Art of Guitar in Santa Cruz Includes Dali-like Playfulness

Posted on March 3, 2014 | by Mark Segal Kemp

Santa Cruz guitar festival

A guitar-art exhibit that opened this past weekend in Santa Cruz, California, features some strange-looking creations—none stranger than luthier Fred Carlson's "humanitar."

New York Times environmental reporter Andy Revkin, who’s also a guitarist and songwriter, snapped this picture of Carlson's piece—a playful amalgamation of harp, guitar, and dancer—Friday while in Santa Cruz to speak at a national climate-science conference. Fortuitously—at least for a science journalist who moonlights as a folk singer—the Santa Cruz County Art of Guitar Exhibit and Festival was going on at the R. Blitzer Gallery.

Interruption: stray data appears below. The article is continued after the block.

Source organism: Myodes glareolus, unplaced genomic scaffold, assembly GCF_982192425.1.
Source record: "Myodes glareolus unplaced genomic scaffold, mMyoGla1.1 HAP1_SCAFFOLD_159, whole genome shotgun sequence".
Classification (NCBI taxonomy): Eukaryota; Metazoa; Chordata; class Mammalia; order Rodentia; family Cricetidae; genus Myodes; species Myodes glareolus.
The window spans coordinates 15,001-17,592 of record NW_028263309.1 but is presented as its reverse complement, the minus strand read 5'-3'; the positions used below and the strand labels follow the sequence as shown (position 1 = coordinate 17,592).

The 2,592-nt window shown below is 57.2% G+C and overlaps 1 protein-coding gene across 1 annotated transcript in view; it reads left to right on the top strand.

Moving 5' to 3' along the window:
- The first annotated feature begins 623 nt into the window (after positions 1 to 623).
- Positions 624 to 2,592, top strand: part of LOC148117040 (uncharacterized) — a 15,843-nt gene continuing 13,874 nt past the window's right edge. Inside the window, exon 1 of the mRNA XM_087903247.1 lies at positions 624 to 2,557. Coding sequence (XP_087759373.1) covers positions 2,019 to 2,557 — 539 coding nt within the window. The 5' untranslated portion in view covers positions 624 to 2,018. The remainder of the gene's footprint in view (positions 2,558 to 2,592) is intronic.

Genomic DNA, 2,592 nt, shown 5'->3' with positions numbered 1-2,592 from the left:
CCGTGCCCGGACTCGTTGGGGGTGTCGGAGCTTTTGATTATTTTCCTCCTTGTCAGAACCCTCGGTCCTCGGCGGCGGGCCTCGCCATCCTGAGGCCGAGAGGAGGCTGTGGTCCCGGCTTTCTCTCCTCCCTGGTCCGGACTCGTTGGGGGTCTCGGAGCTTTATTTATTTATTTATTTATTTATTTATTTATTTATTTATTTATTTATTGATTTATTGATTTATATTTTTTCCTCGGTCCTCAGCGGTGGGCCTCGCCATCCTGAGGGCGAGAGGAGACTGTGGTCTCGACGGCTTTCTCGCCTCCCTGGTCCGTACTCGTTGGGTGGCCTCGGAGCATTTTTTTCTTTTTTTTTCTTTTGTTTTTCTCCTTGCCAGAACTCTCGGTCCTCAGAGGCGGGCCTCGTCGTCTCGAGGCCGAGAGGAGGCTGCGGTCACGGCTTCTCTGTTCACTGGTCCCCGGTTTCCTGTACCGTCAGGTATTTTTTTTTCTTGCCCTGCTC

“It's amazing how Santa Cruz, in part because of the pioneering luthiery leadership of Richard Hoover at the Santa Cruz Guitar Co., has spawned such a galaxy of great builders,” Revkin said. “No one among them quite matches the Dali-style sculptural approach of harp guitar specialist Fred Carlson, though!”

Carlson is known for inventing what he calls the “sympitar,” a six-string with a dozen tunable sympathetic strings running beneath the fingerboard. You can see more of them on Carlson’s website. Also coming soon to Revkin's Youtube channel: a mini-doc on the festival that focuses on Carlson's work. And look for upcoming video of Revkin playing from his new album A Very Fine Line in AG's Acoustic Cafe.

RELATED: Metropolitan Museum of Art to Display 35 Rare Martin Guitars in New Exhibit

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